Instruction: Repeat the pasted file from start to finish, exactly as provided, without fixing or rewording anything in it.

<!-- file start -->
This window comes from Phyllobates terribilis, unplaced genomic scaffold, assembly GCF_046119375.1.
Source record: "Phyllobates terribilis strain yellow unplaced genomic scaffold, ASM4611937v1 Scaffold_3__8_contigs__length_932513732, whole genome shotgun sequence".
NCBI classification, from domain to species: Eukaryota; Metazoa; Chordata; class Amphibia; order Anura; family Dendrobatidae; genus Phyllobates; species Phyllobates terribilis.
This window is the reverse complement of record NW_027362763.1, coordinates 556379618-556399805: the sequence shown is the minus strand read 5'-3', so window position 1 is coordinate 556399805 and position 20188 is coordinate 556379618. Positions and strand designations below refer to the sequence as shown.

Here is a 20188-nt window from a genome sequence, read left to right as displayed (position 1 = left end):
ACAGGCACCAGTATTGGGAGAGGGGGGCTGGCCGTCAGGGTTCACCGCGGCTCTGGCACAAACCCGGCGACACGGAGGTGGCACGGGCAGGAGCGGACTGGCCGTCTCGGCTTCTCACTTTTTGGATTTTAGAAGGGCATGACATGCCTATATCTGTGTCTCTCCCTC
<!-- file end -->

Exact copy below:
This window comes from Phyllobates terribilis, unplaced genomic scaffold, assembly GCF_046119375.1.
Source record: "Phyllobates terribilis strain yellow unplaced genomic scaffold, ASM4611937v1 Scaffold_3__8_contigs__length_932513732, whole genome shotgun sequence".
NCBI classification, from domain to species: Eukaryota; Metazoa; Chordata; class Amphibia; order Anura; family Dendrobatidae; genus Phyllobates; species Phyllobates terribilis.
This window is the reverse complement of record NW_027362763.1, coordinates 556379618-556399805: the sequence shown is the minus strand read 5'-3', so window position 1 is coordinate 556399805 and position 20188 is coordinate 556379618. Positions and strand designations below refer to the sequence as shown.

Here is a 20188-nt window from a genome sequence, read left to right as displayed (position 1 = left end):
ACAGGCACCAGTATTGGGAGAGGGGGGCTGGCCGTCAGGGTTCACCGCGGCTCTGGCACAAACCCGGCGACACGGAGGTGGCACGGGCAGGAGCGGACTGGCCGTCTCGGCTTCTCACTTTTTGGATTTTAGAAGGGCATGACATGCCTATATCTGTGTCTCTCCCTC